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* Full season includes 3 exhibition games and 41 regular season games.

The million dollar question right? How much is this all going to cost a Winnipeg hockey fan. For years I have listened to outrageous claims from mis-informed media that insist that NHL hockey would cost $150 a ticket on average! Or that a family of 6 would have to re-mortgage their house to buy season tickets. It would seem that I am joking here, but I am citing actual comments from people who clearly haven't done their research nor understand the concept of splitting season tickets or maybe not taking every last family member to every single game. And when you do decide to take someone to the game, you'll paying an average ticket price of $75 by the way. A far cry from the $150 some might have you believe.

But seriously, there is no doubt NHL hockey will cost triple what the AHL currently costs in MTS Centre. But at the same time Winnipeg and its downtown will see triple the economic spin-offs from this shift in the caliber of hockey played there (see "Winnipeg" section). What people want to know most is whether or not fans will actually pay this kind of money, regardless of how the team is doing on the ice, game after game, year after year. The quick answer...they'll have to!

I could go on and on about how I just feel that Winnipeg is a hockey-crazed city, how we'd rally around the new Jets and be the story of the decade, or how this time around we wouldn't take the Jets for granted. But it would be speculative, or so I'm told.

Also see Revenue Crunch

I could remind you that over 90 companies currently support the AHL Moose in this city in the form of luxury suites. Another 95 companies support the team in other ways or in other premium seating. I find it impossible to believe that these same companies wouldn't support the NHL if it was the hockey being played in MTS Centre instead, albeit at triple the cost. At the very least, we would see some of them bundle up and share a suite. But remember, some new companies would be coming forward who aren't interested in the hockey being played at MTS Centre right now. In short, the corporate support is here.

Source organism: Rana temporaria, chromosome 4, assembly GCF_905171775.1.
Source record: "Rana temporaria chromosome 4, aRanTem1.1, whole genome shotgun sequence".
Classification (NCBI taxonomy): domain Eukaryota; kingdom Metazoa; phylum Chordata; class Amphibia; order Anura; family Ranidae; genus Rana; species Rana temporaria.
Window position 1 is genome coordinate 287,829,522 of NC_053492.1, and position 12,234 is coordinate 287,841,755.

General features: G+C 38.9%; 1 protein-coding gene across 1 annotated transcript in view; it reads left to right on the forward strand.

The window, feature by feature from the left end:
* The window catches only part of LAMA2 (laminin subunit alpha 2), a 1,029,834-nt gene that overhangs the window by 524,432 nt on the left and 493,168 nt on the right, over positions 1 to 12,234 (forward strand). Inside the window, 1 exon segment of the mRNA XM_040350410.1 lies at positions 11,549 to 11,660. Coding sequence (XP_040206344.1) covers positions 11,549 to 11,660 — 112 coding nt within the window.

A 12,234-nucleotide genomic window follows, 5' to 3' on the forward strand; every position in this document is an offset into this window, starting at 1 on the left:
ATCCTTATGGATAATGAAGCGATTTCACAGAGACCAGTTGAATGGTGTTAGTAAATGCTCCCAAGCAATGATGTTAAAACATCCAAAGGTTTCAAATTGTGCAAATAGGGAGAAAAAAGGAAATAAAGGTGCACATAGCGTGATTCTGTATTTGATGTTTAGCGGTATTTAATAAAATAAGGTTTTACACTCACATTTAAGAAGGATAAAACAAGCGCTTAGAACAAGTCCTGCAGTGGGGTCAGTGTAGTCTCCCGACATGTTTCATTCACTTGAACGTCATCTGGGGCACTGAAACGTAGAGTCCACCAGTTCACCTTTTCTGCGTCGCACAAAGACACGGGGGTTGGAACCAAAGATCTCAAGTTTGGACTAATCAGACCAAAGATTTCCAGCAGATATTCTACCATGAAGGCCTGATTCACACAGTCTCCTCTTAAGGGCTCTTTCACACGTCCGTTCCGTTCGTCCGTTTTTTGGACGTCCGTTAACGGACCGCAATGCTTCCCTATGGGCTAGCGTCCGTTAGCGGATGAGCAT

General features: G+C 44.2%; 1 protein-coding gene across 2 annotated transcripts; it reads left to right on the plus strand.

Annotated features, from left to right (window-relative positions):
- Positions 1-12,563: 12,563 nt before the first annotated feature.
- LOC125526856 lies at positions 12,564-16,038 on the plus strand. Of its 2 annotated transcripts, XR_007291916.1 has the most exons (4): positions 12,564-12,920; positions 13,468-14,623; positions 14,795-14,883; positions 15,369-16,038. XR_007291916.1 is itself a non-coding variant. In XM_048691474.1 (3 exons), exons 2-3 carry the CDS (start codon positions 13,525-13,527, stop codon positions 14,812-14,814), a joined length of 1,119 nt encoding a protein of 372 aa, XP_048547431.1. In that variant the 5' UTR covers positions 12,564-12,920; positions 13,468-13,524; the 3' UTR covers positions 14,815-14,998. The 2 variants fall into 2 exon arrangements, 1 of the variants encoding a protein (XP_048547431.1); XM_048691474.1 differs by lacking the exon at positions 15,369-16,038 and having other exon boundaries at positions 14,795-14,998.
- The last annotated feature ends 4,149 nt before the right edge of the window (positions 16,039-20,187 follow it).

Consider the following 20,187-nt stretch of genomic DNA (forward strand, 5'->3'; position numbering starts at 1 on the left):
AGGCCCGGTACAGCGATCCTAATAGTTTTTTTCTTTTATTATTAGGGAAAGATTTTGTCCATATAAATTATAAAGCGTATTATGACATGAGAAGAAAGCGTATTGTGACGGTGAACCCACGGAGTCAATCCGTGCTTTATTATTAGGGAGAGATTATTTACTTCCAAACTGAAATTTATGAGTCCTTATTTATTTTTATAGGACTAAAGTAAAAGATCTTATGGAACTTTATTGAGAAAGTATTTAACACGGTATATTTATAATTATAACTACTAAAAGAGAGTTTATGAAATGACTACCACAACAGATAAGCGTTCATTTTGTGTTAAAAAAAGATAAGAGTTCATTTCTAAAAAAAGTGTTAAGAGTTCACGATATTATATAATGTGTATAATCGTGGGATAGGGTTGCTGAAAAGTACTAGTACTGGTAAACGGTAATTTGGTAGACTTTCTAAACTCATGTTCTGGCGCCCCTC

I could also cite my usual spiel on how Winnipeg may be a "small market" but actually is a larger HOCKEY market than many teams currently in the league. That is where I would normally rant about how the real statistic the NHL needs to look at is not raw population, but rather hockey fans per-capita. That's why they're in the mess they're in. We give hockey top priority, top story and buy it free of gimmicks. Winnipeg also doesn't have a stretched sports dollar, meaning we don't have the NBA, MLB, NFL or NASCAR or huge college sports to interfere with the disposable income people square away for sports. Since the big TV dream in the United States is finally dead, the NHL will clearly be a gate-driven league. Where are there fans willing to pay and use tickets (and by 'pay' I mean full price; and by 'use' I mean actually show up and sit in the seat)? Well, I'll give you a hint...MTS Centre is smack-dab in the heart of the radius.

Here's what to expect to pay for those seats. Remember, when the financial powers of this city decide to jump off the AHL bridge into NHL waters...we have to jump with them.

Above is a hypothetical seating/pricing chart for what NHL hockey would cost in MTS Centre. Notice that it also includes monthly financing figures, an option that would make it easier for many people to pay for tickets. We do it for everything else in life...why not hockey? It should also be noted that these prices are based off a season ticket price per game. Game day walk-ups would be slightly higher as seen in its own price column. Luxury suites, only indicated in the "Revenue Crunch" section linked at the top of this page, would run our big companies $150,000 per season. Or they could split a suite just like we could split a season ticket.

These figures are what I see as resaonable prices while still bringing in Top 10 gate revenue of over $1.1 million CDN (or $946,000 USD @ 0.85 exchange rate) per game assuming a sellout. This figure shouldn't sway much as a few hundred walk-up door prices per game would cancel-out a few hundred empty seats the odd game. That being said, the idea is really to not EVER have a ticket available on game day. With a 15,000 seat arena, this shouldn't occur. And now we're back to why a 19,000 seat arena would be too much for our market. Keep supply low and demand high! And NO FREEBIES!

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